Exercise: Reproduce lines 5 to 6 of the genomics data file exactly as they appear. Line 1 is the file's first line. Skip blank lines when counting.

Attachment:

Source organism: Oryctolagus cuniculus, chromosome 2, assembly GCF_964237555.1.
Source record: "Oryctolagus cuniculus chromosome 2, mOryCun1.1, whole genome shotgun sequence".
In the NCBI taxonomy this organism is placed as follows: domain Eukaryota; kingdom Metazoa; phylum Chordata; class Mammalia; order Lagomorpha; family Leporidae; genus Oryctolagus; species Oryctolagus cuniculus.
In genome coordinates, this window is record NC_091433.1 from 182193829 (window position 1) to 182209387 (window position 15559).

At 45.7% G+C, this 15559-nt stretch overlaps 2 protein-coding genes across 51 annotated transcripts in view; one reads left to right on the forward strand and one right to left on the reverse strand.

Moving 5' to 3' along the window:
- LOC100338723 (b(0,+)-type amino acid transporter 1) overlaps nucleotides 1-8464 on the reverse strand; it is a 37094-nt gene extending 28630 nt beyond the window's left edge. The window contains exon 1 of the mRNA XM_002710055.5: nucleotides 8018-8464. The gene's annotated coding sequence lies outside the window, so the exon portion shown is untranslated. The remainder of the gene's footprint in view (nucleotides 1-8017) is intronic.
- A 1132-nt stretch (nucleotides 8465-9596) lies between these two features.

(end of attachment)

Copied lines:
At 45.7% G+C, this 15559-nt stretch overlaps 2 protein-coding genes across 51 annotated transcripts in view; one reads left to right on the forward strand and one right to left on the reverse strand.

Moving 5' to 3' along the window: